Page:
C2 Style Rules
The C2 architectural style is designed to support the particular needs of applications that have a graphical user interface aspect, but it has the potential for supporting other types of applications as well.
Software components may be written in different programming languages. They can more readily be reused and/or substituted with other components in an architecture.
Components may be of various granularity. They may be running in a distributed, heterogeneous environment. There is no assumption of shared address space among components and each component may have its own thread(s) of control.
Multiple users may be interacting with the system. Multiple dialogs may be active and described in different formalisms. Multiple tool kits and media types may be employed. Architectures may be changed dynamically. A conceptual architecture is distinct from an implementation architecture; multiple implementation architectures may realize the same conceptual architecture.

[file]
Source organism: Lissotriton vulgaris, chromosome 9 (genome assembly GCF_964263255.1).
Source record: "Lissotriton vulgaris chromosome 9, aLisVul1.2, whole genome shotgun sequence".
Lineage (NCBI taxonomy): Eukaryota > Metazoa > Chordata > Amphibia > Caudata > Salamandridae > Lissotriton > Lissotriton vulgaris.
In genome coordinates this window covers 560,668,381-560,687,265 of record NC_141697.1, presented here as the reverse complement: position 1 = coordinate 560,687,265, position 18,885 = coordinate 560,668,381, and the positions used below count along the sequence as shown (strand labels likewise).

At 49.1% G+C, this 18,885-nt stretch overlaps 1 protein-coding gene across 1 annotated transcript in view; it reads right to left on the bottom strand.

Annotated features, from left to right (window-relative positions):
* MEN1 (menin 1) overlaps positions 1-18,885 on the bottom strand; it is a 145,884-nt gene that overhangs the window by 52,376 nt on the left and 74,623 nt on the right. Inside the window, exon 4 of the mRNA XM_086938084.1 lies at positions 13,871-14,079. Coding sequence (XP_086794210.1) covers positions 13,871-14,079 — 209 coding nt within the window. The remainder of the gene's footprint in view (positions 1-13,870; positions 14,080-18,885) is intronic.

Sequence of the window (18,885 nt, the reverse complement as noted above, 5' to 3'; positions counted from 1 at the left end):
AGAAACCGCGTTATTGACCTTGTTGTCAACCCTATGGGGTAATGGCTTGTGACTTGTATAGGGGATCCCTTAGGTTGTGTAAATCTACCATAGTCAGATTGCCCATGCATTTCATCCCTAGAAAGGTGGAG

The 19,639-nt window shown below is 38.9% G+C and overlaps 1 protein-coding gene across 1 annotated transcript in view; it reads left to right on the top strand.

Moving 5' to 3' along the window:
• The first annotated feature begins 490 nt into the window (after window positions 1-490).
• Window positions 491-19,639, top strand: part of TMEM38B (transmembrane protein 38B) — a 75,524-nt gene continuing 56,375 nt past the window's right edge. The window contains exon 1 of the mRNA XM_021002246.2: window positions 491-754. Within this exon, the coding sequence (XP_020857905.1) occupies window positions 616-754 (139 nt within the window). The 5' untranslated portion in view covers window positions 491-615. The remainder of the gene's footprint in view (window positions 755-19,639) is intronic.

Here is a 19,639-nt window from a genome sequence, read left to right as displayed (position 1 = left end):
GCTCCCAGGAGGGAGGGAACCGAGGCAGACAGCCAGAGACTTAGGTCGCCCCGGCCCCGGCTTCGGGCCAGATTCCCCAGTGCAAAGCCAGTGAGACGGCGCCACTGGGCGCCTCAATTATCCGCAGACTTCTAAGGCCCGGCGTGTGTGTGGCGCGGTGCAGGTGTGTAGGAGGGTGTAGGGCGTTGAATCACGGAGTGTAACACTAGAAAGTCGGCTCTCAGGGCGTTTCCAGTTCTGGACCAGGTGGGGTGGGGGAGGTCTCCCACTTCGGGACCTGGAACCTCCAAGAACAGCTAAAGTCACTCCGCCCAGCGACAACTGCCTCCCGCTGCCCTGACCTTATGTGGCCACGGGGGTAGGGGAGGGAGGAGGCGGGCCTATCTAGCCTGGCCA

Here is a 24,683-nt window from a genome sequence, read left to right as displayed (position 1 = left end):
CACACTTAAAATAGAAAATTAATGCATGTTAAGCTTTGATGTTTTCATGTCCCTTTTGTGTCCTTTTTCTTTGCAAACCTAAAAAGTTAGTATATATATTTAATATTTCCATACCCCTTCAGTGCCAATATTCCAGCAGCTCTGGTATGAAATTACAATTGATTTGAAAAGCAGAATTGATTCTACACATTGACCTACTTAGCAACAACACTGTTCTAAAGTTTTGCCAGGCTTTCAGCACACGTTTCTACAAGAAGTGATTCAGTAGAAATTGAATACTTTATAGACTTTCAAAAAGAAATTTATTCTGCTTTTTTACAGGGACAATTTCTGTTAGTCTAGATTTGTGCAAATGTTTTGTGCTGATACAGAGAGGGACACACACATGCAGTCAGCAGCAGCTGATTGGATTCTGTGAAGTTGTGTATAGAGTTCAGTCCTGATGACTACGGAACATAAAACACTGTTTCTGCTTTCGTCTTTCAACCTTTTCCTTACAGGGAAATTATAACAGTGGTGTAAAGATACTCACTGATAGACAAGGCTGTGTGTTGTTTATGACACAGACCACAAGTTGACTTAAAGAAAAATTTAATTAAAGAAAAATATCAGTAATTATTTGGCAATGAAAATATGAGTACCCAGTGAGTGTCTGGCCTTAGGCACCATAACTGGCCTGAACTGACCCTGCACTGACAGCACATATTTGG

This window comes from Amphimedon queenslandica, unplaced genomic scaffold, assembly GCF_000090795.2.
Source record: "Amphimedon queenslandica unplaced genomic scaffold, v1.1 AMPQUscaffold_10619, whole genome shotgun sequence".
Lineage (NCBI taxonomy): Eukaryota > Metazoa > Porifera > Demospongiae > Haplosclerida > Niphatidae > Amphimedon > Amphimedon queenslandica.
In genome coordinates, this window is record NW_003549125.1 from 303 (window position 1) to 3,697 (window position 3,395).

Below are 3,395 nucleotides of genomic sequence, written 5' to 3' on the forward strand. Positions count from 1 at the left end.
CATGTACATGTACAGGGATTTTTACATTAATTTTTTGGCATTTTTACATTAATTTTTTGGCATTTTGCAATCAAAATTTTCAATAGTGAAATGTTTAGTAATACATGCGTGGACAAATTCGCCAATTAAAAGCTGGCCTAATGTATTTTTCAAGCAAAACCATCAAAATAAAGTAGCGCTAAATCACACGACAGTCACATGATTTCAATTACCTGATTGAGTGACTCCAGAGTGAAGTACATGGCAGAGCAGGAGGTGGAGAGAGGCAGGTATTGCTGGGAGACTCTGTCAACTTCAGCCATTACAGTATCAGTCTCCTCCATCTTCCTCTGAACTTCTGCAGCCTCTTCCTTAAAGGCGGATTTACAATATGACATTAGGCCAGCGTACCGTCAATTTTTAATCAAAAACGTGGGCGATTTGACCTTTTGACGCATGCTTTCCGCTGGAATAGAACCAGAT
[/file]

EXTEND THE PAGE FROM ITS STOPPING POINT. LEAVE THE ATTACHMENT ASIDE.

There are two types of building blocks in C2: components and connectors, i.e., message routing devices. A C2 architecture can informally be described as a network of concurrent components linked together by connectors. Components and connectors both have a defined top and bottom. They may be composed in the following manner:
- The top of a component may be connected to the bottom of a single connector.
- The bottom of a component may be connected to the top of a single connector.
- There is no bound on the number of components or connectors that may be attached to a single connector.
- When two connectors are attached to each other, it must be from the bottom of one to the top of the other.
All communication between C2 components is achieved solely by exchanging messages. Each component has a top and bottom domain. The top domain specifies the set of notifications to which a component responds, and the set of requests it emits up an architecture. The bottom domain specifies the set of notifications that a component emits down an architecture and the set of requests to which it responds. Central to the architectural style is a principle of limited visibility or substrate independence: a component within the hierarchy can only be aware of components "above" it, and is completely unaware of the components "beneath" it.